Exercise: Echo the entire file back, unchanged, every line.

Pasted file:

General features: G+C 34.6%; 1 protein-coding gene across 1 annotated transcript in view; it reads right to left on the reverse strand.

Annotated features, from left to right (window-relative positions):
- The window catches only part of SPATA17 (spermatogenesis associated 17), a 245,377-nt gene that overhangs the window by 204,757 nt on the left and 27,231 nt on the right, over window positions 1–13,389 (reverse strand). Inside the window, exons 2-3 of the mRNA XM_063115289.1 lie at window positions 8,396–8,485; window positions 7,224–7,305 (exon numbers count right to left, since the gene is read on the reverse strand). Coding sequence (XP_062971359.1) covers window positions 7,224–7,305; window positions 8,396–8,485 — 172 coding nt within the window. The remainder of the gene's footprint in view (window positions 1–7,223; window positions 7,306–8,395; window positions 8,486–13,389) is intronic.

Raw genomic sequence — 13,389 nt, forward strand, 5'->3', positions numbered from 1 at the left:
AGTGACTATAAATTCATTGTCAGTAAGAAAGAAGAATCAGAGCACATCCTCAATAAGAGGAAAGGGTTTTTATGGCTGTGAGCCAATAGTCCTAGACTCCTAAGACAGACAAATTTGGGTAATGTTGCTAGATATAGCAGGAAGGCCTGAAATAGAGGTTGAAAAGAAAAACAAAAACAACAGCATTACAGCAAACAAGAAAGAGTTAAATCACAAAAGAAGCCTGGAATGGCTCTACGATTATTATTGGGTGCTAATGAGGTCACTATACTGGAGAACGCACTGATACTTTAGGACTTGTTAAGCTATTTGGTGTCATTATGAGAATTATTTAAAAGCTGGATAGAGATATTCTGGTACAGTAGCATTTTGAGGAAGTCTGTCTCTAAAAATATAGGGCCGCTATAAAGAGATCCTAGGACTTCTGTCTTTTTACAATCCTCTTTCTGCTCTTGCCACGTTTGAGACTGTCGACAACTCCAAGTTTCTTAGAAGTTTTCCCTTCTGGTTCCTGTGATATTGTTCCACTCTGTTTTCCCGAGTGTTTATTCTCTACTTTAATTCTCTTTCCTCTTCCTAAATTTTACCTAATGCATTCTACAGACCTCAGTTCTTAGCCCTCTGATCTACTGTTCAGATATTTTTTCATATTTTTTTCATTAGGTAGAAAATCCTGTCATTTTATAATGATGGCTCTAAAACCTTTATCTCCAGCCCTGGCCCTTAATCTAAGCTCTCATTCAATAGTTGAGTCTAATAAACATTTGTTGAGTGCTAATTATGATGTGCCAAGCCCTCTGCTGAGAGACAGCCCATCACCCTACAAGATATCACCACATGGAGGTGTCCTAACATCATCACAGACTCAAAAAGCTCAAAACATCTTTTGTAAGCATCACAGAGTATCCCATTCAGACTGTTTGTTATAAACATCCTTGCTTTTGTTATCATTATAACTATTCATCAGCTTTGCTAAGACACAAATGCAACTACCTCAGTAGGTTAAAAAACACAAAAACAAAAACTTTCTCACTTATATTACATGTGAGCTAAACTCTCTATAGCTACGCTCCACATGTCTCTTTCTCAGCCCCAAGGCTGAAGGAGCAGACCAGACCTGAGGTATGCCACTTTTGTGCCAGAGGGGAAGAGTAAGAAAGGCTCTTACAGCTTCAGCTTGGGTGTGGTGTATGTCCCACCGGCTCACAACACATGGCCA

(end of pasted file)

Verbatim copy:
General features: G+C 34.6%; 1 protein-coding gene across 1 annotated transcript in view; it reads right to left on the reverse strand.

Annotated features, from left to right (window-relative positions):
- The window catches only part of SPATA17 (spermatogenesis associated 17), a 245,377-nt gene that overhangs the window by 204,757 nt on the left and 27,231 nt on the right, over window positions 1–13,389 (reverse strand). Inside the window, exons 2-3 of the mRNA XM_063115289.1 lie at window positions 8,396–8,485; window positions 7,224–7,305 (exon numbers count right to left, since the gene is read on the reverse strand). Coding sequence (XP_062971359.1) covers window positions 7,224–7,305; window positions 8,396–8,485 — 172 coding nt within the window. The remainder of the gene's footprint in view (window positions 1–7,223; window positions 7,306–8,395; window positions 8,486–13,389) is intronic.

Raw genomic sequence — 13,389 nt, forward strand, 5'->3', positions numbered from 1 at the left:
AGTGACTATAAATTCATTGTCAGTAAGAAAGAAGAATCAGAGCACATCCTCAATAAGAGGAAAGGGTTTTTATGGCTGTGAGCCAATAGTCCTAGACTCCTAAGACAGACAAATTTGGGTAATGTTGCTAGATATAGCAGGAAGGCCTGAAATAGAGGTTGAAAAGAAAAACAAAAACAACAGCATTACAGCAAACAAGAAAGAGTTAAATCACAAAAGAAGCCTGGAATGGCTCTACGATTATTATTGGGTGCTAATGAGGTCACTATACTGGAGAACGCACTGATACTTTAGGACTTGTTAAGCTATTTGGTGTCATTATGAGAATTATTTAAAAGCTGGATAGAGATATTCTGGTACAGTAGCATTTTGAGGAAGTCTGTCTCTAAAAATATAGGGCCGCTATAAAGAGATCCTAGGACTTCTGTCTTTTTACAATCCTCTTTCTGCTCTTGCCACGTTTGAGACTGTCGACAACTCCAAGTTTCTTAGAAGTTTTCCCTTCTGGTTCCTGTGATATTGTTCCACTCTGTTTTCCCGAGTGTTTATTCTCTACTTTAATTCTCTTTCCTCTTCCTAAATTTTACCTAATGCATTCTACAGACCTCAGTTCTTAGCCCTCTGATCTACTGTTCAGATATTTTTTCATATTTTTTTCATTAGGTAGAAAATCCTGTCATTTTATAATGATGGCTCTAAAACCTTTATCTCCAGCCCTGGCCCTTAATCTAAGCTCTCATTCAATAGTTGAGTCTAATAAACATTTGTTGAGTGCTAATTATGATGTGCCAAGCCCTCTGCTGAGAGACAGCCCATCACCCTACAAGATATCACCACATGGAGGTGTCCTAACATCATCACAGACTCAAAAAGCTCAAAACATCTTTTGTAAGCATCACAGAGTATCCCATTCAGACTGTTTGTTATAAACATCCTTGCTTTTGTTATCATTATAACTATTCATCAGCTTTGCTAAGACACAAATGCAACTACCTCAGTAGGTTAAAAAACACAAAAACAAAAACTTTCTCACTTATATTACATGTGAGCTAAACTCTCTATAGCTACGCTCCACATGTCTCTTTCTCAGCCCCAAGGCTGAAGGAGCAGACCAGACCTGAGGTATGCCACTTTTGTGCCAGAGGGGAAGAGTAAGAAAGGCTCTTACAGCTTCAGCTTGGGTGTGGTGTATGTCCCACCGGCTCACAACACATGGCCA